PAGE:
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Fighting Malnutrition in Chad

Fighting Malnutrition in Chad


Previous food crises, resource shortages and conflict within Chad have created large movements of people around the country putting strain on the health care system.

In recent months thousands more refugees have arrived from Northern Nigeria as people flee the militant group Boko Haram.

With support from the European Union, International Medical Corps is providing health and nutrition services to vulnerable populations in Chad through mobile medical units, while strengthening existing healthcare centres and training community health workers and caregivers at a community level.

International Medical Corps has been on the ground in Chad since 2004, providing health services to vulnerable communities.

Ouaddai is one of the regions in Chad worst affected by high levels of acute malnutrition.

Waraga health centre in Abdi district is one of the 14 health centres International Medical Corps support in the region.

With funding from the European Union and WFP, International Medical Corps assists health centres to operate nutrition treatment and prevention services, including supplementary and therapeutic feeding programmes.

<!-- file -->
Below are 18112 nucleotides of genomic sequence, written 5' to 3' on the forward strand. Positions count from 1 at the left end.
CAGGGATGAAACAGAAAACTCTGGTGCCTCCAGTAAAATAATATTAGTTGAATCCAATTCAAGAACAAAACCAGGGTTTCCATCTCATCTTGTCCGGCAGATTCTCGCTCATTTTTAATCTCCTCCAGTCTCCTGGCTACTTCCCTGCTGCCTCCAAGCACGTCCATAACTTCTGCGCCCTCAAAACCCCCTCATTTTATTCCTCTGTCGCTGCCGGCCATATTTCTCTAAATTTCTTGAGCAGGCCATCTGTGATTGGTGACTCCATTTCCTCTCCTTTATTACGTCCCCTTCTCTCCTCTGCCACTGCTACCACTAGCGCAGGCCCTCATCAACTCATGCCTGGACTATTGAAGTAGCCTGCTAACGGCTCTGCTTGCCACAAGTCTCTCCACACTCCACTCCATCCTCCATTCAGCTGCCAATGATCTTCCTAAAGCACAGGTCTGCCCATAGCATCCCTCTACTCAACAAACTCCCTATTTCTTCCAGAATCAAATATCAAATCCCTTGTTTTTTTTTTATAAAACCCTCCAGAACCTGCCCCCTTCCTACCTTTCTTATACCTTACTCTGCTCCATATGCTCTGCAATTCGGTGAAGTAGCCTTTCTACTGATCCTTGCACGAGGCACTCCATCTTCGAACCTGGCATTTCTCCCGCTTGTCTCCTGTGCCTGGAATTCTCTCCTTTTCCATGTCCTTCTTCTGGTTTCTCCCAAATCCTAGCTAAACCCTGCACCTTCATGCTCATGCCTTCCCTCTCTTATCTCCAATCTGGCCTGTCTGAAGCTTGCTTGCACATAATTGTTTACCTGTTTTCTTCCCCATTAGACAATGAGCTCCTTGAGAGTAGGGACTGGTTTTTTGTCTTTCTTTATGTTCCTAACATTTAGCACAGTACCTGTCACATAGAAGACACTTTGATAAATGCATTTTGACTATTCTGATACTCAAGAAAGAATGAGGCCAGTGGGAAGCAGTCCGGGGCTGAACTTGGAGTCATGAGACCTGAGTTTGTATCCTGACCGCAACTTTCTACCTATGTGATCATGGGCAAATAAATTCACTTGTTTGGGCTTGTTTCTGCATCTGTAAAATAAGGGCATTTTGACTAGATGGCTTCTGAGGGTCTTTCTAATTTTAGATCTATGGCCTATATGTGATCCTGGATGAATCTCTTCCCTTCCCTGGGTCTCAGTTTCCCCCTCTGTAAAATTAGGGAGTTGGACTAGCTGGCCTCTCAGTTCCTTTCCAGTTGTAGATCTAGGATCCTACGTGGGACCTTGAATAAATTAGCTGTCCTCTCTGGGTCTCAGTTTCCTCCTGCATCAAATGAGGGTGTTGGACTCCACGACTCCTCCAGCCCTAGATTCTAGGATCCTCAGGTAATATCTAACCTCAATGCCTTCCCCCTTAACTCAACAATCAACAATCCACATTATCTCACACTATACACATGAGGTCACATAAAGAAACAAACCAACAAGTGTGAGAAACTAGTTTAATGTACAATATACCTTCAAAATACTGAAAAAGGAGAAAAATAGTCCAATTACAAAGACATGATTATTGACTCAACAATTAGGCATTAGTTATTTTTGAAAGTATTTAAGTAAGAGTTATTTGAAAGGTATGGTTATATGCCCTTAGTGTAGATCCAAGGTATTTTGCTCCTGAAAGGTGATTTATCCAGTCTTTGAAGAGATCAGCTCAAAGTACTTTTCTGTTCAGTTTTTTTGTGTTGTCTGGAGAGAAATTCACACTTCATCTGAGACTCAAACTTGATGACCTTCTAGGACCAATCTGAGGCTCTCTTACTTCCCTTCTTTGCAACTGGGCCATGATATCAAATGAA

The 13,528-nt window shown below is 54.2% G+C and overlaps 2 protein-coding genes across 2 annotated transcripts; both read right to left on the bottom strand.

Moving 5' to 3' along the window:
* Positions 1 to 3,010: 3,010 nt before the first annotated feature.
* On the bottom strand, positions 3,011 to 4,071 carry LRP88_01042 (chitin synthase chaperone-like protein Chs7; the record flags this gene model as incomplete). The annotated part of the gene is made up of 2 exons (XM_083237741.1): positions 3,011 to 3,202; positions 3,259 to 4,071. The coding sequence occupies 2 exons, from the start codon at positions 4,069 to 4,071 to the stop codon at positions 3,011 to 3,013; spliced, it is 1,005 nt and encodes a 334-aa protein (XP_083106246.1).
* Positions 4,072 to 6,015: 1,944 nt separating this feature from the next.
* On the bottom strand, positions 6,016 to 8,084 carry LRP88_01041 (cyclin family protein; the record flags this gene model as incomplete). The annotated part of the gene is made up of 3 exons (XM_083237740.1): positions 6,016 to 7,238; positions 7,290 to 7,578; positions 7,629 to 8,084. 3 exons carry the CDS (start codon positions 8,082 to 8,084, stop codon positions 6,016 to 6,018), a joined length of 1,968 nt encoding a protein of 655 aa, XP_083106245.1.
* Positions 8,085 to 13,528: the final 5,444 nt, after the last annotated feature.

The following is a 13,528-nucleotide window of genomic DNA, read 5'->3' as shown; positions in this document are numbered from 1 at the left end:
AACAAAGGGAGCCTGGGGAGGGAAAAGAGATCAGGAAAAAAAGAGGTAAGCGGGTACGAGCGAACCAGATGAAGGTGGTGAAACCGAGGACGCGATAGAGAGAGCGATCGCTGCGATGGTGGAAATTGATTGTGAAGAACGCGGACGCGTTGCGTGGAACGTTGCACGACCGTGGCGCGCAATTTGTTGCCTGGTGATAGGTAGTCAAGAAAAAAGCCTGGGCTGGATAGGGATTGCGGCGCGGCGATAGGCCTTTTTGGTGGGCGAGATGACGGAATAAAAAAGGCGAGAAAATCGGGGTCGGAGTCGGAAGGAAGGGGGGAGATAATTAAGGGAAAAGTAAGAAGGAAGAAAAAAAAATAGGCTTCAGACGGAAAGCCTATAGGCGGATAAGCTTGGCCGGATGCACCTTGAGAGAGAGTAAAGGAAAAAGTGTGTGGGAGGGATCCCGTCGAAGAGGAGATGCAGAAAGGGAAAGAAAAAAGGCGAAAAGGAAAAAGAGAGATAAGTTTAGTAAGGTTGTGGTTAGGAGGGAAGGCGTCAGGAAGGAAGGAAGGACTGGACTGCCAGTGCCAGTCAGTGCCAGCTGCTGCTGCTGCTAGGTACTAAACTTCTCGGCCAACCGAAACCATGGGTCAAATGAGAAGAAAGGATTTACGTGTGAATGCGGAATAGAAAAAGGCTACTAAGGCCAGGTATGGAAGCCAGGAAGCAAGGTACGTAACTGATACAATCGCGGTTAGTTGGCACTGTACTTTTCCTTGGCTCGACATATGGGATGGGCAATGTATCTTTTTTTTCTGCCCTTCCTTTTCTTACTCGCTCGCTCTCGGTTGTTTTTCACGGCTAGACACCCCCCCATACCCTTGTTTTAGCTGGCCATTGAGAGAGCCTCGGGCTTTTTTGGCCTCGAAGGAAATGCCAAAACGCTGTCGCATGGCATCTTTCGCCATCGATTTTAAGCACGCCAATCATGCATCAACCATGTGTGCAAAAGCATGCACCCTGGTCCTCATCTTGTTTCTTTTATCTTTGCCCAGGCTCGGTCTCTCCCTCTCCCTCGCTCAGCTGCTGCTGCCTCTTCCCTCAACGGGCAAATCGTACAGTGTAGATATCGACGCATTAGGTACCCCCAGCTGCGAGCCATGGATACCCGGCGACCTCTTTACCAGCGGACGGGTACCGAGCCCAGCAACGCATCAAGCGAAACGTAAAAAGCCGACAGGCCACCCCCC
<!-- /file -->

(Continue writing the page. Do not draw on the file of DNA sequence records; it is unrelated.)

Last year alone, more than 3,500 children were treated for severe acute malnutrition in health centres or the district stabilisation centre, which offers inpatient care for medically complicated cases.

In addition to our work in Ouaddai region, International Medical Corps has scaled up its response in the districts of Bagasola, Bol and Liwa in the Lake region of Chad, to address rising malnutrition, poor access to healthcare and high vulnerability to infectious disease.

The Lake region has a high disease burden and is prone to epidemics – such as cholera.

Dilerom is one of the sites where International Medical Corps operates a mobile clinic for those forced from their homes by Boko Haram.

With funding from the European Union, International Medical Corps provides essential health and nutrition services, including outpatient consultations, reproductive healthcare and vaccinations – helping almost 200,000 people in the region.

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